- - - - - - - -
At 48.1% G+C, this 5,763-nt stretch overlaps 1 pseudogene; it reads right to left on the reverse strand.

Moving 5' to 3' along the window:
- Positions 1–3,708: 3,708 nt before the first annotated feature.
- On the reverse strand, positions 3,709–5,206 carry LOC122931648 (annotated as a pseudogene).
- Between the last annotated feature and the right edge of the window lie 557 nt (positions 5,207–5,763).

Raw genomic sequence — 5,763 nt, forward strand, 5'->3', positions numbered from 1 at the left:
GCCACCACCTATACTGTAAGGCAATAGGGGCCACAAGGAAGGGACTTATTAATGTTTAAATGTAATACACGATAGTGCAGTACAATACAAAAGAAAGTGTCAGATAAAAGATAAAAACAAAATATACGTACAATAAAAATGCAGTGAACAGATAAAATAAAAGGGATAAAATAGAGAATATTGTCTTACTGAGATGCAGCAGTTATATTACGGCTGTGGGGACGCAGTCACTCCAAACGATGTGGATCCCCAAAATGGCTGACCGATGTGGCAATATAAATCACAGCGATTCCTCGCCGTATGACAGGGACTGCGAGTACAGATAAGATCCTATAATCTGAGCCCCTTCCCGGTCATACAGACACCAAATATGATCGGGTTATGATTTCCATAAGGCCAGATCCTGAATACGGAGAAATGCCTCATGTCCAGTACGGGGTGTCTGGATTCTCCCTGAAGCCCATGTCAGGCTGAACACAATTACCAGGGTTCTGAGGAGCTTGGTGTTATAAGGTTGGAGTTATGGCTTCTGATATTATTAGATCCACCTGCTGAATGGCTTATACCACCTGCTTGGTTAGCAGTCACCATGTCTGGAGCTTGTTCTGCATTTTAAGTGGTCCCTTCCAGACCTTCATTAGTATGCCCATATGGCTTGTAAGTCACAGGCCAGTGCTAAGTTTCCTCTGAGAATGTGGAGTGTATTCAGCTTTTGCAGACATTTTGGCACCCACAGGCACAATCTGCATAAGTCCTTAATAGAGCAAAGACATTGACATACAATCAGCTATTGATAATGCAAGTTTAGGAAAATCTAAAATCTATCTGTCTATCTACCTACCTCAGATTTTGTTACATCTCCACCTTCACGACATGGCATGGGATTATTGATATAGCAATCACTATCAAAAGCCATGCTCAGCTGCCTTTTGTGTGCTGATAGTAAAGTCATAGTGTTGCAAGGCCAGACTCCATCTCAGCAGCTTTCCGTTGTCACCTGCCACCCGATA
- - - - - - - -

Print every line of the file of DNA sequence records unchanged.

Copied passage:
At 48.1% G+C, this 5,763-nt stretch overlaps 1 pseudogene; it reads right to left on the reverse strand.

Moving 5' to 3' along the window:
- Positions 1–3,708: 3,708 nt before the first annotated feature.
- On the reverse strand, positions 3,709–5,206 carry LOC122931648 (annotated as a pseudogene).
- Between the last annotated feature and the right edge of the window lie 557 nt (positions 5,207–5,763).

Raw genomic sequence — 5,763 nt, forward strand, 5'->3', positions numbered from 1 at the left:
GCCACCACCTATACTGTAAGGCAATAGGGGCCACAAGGAAGGGACTTATTAATGTTTAAATGTAATACACGATAGTGCAGTACAATACAAAAGAAAGTGTCAGATAAAAGATAAAAACAAAATATACGTACAATAAAAATGCAGTGAACAGATAAAATAAAAGGGATAAAATAGAGAATATTGTCTTACTGAGATGCAGCAGTTATATTACGGCTGTGGGGACGCAGTCACTCCAAACGATGTGGATCCCCAAAATGGCTGACCGATGTGGCAATATAAATCACAGCGATTCCTCGCCGTATGACAGGGACTGCGAGTACAGATAAGATCCTATAATCTGAGCCCCTTCCCGGTCATACAGACACCAAATATGATCGGGTTATGATTTCCATAAGGCCAGATCCTGAATACGGAGAAATGCCTCATGTCCAGTACGGGGTGTCTGGATTCTCCCTGAAGCCCATGTCAGGCTGAACACAATTACCAGGGTTCTGAGGAGCTTGGTGTTATAAGGTTGGAGTTATGGCTTCTGATATTATTAGATCCACCTGCTGAATGGCTTATACCACCTGCTTGGTTAGCAGTCACCATGTCTGGAGCTTGTTCTGCATTTTAAGTGGTCCCTTCCAGACCTTCATTAGTATGCCCATATGGCTTGTAAGTCACAGGCCAGTGCTAAGTTTCCTCTGAGAATGTGGAGTGTATTCAGCTTTTGCAGACATTTTGGCACCCACAGGCACAATCTGCATAAGTCCTTAATAGAGCAAAGACATTGACATACAATCAGCTATTGATAATGCAAGTTTAGGAAAATCTAAAATCTATCTGTCTATCTACCTACCTCAGATTTTGTTACATCTCCACCTTCACGACATGGCATGGGATTATTGATATAGCAATCACTATCAAAAGCCATGCTCAGCTGCCTTTTGTGTGCTGATAGTAAAGTCATAGTGTTGCAAGGCCAGACTCCATCTCAGCAGCTTTCCGTTGTCACCTGCCACCCGATA